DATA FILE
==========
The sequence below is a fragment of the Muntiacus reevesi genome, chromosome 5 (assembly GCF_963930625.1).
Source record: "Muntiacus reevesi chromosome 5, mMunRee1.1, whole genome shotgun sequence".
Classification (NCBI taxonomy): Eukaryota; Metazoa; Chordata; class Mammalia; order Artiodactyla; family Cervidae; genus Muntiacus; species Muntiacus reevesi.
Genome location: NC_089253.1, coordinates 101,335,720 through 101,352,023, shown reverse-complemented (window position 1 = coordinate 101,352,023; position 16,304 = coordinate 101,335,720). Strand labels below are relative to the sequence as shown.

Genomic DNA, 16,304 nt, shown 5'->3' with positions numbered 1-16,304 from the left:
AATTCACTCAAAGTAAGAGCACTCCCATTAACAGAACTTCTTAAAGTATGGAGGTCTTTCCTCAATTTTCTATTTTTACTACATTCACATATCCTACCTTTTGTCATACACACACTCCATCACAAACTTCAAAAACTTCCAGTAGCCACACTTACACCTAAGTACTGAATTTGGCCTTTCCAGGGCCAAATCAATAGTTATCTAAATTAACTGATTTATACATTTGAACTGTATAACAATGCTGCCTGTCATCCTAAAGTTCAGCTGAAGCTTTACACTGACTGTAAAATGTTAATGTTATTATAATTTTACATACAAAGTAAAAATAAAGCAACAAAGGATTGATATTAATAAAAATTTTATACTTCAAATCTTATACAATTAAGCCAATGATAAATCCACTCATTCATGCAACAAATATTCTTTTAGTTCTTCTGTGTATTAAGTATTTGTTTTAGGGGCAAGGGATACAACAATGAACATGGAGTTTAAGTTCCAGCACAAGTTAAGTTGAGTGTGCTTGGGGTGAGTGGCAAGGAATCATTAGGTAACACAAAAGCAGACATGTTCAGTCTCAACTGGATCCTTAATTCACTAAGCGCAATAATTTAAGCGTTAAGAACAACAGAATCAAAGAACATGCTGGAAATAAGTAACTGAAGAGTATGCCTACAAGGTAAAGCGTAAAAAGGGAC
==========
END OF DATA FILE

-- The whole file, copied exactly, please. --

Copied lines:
The sequence below is a fragment of the Muntiacus reevesi genome, chromosome 5 (assembly GCF_963930625.1).
Source record: "Muntiacus reevesi chromosome 5, mMunRee1.1, whole genome shotgun sequence".
Classification (NCBI taxonomy): Eukaryota; Metazoa; Chordata; class Mammalia; order Artiodactyla; family Cervidae; genus Muntiacus; species Muntiacus reevesi.
Genome location: NC_089253.1, coordinates 101,335,720 through 101,352,023, shown reverse-complemented (window position 1 = coordinate 101,352,023; position 16,304 = coordinate 101,335,720). Strand labels below are relative to the sequence as shown.

Genomic DNA, 16,304 nt, shown 5'->3' with positions numbered 1-16,304 from the left:
AATTCACTCAAAGTAAGAGCACTCCCATTAACAGAACTTCTTAAAGTATGGAGGTCTTTCCTCAATTTTCTATTTTTACTACATTCACATATCCTACCTTTTGTCATACACACACTCCATCACAAACTTCAAAAACTTCCAGTAGCCACACTTACACCTAAGTACTGAATTTGGCCTTTCCAGGGCCAAATCAATAGTTATCTAAATTAACTGATTTATACATTTGAACTGTATAACAATGCTGCCTGTCATCCTAAAGTTCAGCTGAAGCTTTACACTGACTGTAAAATGTTAATGTTATTATAATTTTACATACAAAGTAAAAATAAAGCAACAAAGGATTGATATTAATAAAAATTTTATACTTCAAATCTTATACAATTAAGCCAATGATAAATCCACTCATTCATGCAACAAATATTCTTTTAGTTCTTCTGTGTATTAAGTATTTGTTTTAGGGGCAAGGGATACAACAATGAACATGGAGTTTAAGTTCCAGCACAAGTTAAGTTGAGTGTGCTTGGGGTGAGTGGCAAGGAATCATTAGGTAACACAAAAGCAGACATGTTCAGTCTCAACTGGATCCTTAATTCACTAAGCGCAATAATTTAAGCGTTAAGAACAACAGAATCAAAGAACATGCTGGAAATAAGTAACTGAAGAGTATGCCTACAAGGTAAAGCGTAAAAAGGGAC